Mood-congruent amygdala responses to subliminally presented facial expressions in major depression: associations with anhedonia

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Abstract

Background

Anhedonia has long been recognized as a key feature of major depressive disorders, but little is known about the association between hedonic symptoms and neurobiological processes in depressed patients. We investigated whether amygdala mood-congruent responses to emotional stimuli in depressed patients are correlated with anhedonic symptoms at automatic levels of processing.

Methods

We measured amygdala responsiveness to subliminally presented sad and happy facial expressions in depressed patients and matched healthy controls using functional magnetic resonance imaging. Amygdala responsiveness was compared between patients and healthy controls within a 2 (group) × 2 (emotion) design. In addition, we correlated patients’ amygdala responsiveness to sad and happy facial stimuli with self-report questionnaire measures of anhedonia.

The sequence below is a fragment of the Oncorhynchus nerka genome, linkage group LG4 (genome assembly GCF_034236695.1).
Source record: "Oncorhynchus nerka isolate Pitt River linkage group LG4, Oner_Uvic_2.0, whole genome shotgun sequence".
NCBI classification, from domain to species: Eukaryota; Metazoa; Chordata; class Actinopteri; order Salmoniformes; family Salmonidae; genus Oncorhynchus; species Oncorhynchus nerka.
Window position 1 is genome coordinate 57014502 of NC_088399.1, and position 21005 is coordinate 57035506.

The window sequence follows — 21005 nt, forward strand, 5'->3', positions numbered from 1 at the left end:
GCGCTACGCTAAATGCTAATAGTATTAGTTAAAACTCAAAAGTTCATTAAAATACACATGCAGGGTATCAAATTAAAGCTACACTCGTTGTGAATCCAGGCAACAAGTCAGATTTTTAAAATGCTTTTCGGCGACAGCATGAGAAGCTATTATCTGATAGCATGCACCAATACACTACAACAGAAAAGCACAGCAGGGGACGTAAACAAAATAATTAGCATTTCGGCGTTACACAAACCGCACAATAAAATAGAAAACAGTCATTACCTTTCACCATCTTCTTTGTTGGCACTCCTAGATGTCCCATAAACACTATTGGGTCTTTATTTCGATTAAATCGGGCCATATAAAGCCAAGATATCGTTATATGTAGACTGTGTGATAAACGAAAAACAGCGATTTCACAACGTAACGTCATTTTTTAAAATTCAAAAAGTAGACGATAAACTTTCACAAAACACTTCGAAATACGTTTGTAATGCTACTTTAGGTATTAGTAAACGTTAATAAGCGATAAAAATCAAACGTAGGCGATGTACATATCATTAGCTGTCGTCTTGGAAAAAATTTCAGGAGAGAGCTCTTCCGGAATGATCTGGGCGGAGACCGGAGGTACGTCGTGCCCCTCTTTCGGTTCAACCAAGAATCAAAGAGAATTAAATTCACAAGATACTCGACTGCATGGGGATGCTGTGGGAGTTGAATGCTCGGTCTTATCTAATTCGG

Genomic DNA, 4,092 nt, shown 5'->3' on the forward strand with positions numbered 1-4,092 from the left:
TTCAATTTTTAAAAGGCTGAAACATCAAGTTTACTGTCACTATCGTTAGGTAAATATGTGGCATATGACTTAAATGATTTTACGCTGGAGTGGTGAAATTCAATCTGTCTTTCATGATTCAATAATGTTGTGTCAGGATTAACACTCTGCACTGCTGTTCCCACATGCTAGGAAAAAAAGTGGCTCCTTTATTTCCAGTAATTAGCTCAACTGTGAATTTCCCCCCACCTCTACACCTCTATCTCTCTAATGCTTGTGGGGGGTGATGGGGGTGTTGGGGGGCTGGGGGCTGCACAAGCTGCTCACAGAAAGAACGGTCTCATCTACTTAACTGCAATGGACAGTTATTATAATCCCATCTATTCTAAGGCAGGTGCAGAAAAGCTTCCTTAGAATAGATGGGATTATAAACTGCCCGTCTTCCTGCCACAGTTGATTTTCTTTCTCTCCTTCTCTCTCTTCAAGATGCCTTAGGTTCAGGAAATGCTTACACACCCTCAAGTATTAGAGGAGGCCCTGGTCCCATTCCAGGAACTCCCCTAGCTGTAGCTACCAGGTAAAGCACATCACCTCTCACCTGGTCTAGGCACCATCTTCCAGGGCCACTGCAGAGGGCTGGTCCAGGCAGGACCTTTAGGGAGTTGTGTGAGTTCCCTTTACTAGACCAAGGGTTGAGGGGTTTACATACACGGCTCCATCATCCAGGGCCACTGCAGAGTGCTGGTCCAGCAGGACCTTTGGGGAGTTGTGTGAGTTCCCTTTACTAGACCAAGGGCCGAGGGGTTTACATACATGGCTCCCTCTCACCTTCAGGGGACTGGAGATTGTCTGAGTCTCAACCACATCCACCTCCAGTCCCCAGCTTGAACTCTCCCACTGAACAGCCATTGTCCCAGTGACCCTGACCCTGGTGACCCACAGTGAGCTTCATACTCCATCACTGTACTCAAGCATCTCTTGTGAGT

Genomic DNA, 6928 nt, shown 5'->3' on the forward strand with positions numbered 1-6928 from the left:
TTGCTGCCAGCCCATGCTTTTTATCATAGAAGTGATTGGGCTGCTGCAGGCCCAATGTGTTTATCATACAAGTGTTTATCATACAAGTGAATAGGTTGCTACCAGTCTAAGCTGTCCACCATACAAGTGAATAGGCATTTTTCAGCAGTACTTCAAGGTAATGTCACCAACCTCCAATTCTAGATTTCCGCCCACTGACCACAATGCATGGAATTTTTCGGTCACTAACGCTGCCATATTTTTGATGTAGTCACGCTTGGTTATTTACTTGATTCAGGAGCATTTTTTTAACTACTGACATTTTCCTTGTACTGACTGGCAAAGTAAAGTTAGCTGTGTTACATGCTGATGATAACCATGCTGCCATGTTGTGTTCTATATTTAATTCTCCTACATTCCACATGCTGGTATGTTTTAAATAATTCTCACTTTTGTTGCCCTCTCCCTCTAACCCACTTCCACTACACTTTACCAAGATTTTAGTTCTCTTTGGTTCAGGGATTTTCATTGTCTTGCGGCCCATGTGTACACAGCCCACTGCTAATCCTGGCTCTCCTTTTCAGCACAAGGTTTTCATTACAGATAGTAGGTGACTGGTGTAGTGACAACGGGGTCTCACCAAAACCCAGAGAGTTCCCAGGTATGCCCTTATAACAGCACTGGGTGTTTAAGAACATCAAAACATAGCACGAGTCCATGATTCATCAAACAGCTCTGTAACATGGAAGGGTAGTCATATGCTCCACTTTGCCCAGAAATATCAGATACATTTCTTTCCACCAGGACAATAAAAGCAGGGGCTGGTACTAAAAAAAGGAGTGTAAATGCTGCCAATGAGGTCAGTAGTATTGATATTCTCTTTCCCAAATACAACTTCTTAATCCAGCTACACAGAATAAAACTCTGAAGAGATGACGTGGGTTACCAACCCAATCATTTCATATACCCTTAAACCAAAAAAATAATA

Results

We included 35 patients and 35 controls in our study. As in previous studies, we observed a strong emotion × group interaction in the bilateral amygdala: depressed patients showed greater amygdala responses to sad than happy faces, whereas healthy controls responded more strongly to happy than sad faces. The lack of automatic right amygdala responsiveness to happy faces in depressed patients was associated with higher physical anhedonia scores.

Limitations

Almost all depressed patients were taking antidepressant medications.

Conclusion

We replicated our previous finding of depressed patients showing automatic amygdala mood-congruent biases in terms of enhanced reactivity to negative emotional stimuli and reduced activity to positive emotional stimuli. The altered amygdala processing of positive stimuli in patients was associated with anhedonia scores. The results indicate that reduced amygdala responsiveness to positive stimuli may contribute to an-hedonic symptoms due to reduced/inappropriate salience attribution to positive information at very early processing levels.

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